On the history of Illuminated Manuscripts and their Facsimiles
Ever dreamed of hosting a Renaissance exhibition in your living-room? With the new facsimile by Quaternio Verlag, unveiled at the Frankfurt Book Fair, you can!
When we discovered the connection between a 15th-century astrology manuscript and a nearby humanist church, we wanted to see it for ourselves. Follow us on a trip to Renaissance Rimini!
Between the 10th and 11th centuries, Germany became the center of European book illumination due to the brightly colored surfaces, sumptuous gold, and spiritual intensity of its manuscripts. Scroll down to see the video!
Are you ready to travel five centuries back in time? Pack your walking shoes, open our interactive map, and let's follow the Ottoman troops in 16th-century Baghdad, Tabriz, and Aleppo. Scroll down to see the video!
Sultan Süleyman the Magnificent was not just a powerful statesman, but also a sensitive and emotional poet: in the Muhibbî Dîvânı manuscript, his verses are encased within an intricate artwork made of 370 different flower and plant patterns. Scroll down to see the video!
If you ever wondered what Constantinople looked like in the 16th century, check out this Ottoman-era manuscript, as kaleidoscopic as the city itself. You can even compare past and present with our interactive map!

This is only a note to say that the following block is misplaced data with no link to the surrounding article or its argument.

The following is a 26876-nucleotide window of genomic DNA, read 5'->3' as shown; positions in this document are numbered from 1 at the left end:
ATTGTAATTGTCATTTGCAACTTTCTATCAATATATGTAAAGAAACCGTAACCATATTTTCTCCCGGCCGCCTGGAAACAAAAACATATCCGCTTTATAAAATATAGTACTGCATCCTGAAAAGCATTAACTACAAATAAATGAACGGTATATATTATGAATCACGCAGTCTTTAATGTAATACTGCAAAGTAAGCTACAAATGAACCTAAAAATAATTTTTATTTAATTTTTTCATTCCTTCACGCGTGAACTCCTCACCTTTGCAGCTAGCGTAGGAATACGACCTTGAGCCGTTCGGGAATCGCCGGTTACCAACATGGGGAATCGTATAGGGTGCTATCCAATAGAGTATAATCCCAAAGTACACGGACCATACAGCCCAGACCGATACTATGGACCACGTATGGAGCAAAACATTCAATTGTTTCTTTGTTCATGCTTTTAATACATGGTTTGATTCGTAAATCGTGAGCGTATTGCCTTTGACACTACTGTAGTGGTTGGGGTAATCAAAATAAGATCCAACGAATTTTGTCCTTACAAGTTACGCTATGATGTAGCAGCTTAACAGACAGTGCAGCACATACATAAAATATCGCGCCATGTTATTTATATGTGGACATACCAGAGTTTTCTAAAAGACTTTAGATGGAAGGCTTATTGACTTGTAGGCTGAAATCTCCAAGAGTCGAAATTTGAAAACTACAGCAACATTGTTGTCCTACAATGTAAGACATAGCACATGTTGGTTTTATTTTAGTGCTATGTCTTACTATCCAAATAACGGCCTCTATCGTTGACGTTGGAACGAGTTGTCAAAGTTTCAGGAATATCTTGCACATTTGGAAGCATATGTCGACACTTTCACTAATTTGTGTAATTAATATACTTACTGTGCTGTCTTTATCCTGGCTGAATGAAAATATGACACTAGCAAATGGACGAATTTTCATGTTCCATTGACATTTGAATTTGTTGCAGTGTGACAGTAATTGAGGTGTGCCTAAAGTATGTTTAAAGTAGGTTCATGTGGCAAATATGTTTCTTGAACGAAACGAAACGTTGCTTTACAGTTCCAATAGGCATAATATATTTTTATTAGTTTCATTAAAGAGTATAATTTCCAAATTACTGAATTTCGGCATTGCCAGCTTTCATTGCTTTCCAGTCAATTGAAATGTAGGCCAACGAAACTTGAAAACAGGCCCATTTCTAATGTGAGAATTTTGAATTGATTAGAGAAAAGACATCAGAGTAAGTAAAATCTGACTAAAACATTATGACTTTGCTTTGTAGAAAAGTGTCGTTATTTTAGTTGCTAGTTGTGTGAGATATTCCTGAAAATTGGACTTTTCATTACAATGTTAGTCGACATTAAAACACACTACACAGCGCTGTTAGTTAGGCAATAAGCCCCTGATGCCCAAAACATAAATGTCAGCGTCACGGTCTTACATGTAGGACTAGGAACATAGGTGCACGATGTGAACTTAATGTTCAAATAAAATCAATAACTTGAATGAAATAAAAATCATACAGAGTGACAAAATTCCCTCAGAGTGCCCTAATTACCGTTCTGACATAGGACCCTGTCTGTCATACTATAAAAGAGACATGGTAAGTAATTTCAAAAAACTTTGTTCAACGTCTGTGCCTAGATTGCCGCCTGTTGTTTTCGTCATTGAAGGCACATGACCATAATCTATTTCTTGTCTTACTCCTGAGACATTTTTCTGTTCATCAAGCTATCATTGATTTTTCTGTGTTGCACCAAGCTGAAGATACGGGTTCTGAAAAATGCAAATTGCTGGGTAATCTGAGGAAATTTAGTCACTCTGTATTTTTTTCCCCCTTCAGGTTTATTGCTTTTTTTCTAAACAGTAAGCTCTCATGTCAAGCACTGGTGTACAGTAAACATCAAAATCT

If you think you have already seen the strangest outfits in the world, check out these medieval clothes and accessories, some of which were considered "inventions of the devil" by the Church.
King Martin I of Aragon (1356-1410) was so fond of art he supported the creation of paintings and manuscripts even in periods of financial distress. This Alumina article tells us more about his breviary, an exquisite example of international Gothic style.
A little (medieval) fiesta never killed nobody: follow us for a trip into the Catalan Mahzor, a unique prayer book from the second quarter of the fourteenth century. Spoiler alert: contains stunning micrographies.
With its 60 pages of illuminated art, and over 500 initials, the Codex Aureus of Echternach is a true gem of the Ottonian era. This Alumina article unveils its history.
We wanted to know how Quaternio Verlag was able to reproduce the century-old folios of the Vienna Genesis down to the smallest detail. What we found out exceeds our expectations.
When the Duke of Modena, Borso d'Este, commissioned a lavish, two-volume bible to be illuminated by the best artists of his age, he had a specific political purpose in mind. Scroll down to see the video!
Music is ethereal, but manuscripts go down in history. Volumes such as the Codex Manesse have preserved the texts of thousands of Medieval courtly songs. Find out more in today's Alumina article!
The events described in the Book of Revelation cannot be compared to the adventures of Superman, but clerics at the end of the 1400s had surely found a way to make sacred Christian writings appealing to a very wide audience.
Why did Cristoforo de Predis use 15th-century Milan architecture as a backdrop for religious scenes? The answer goes deep into the human mind.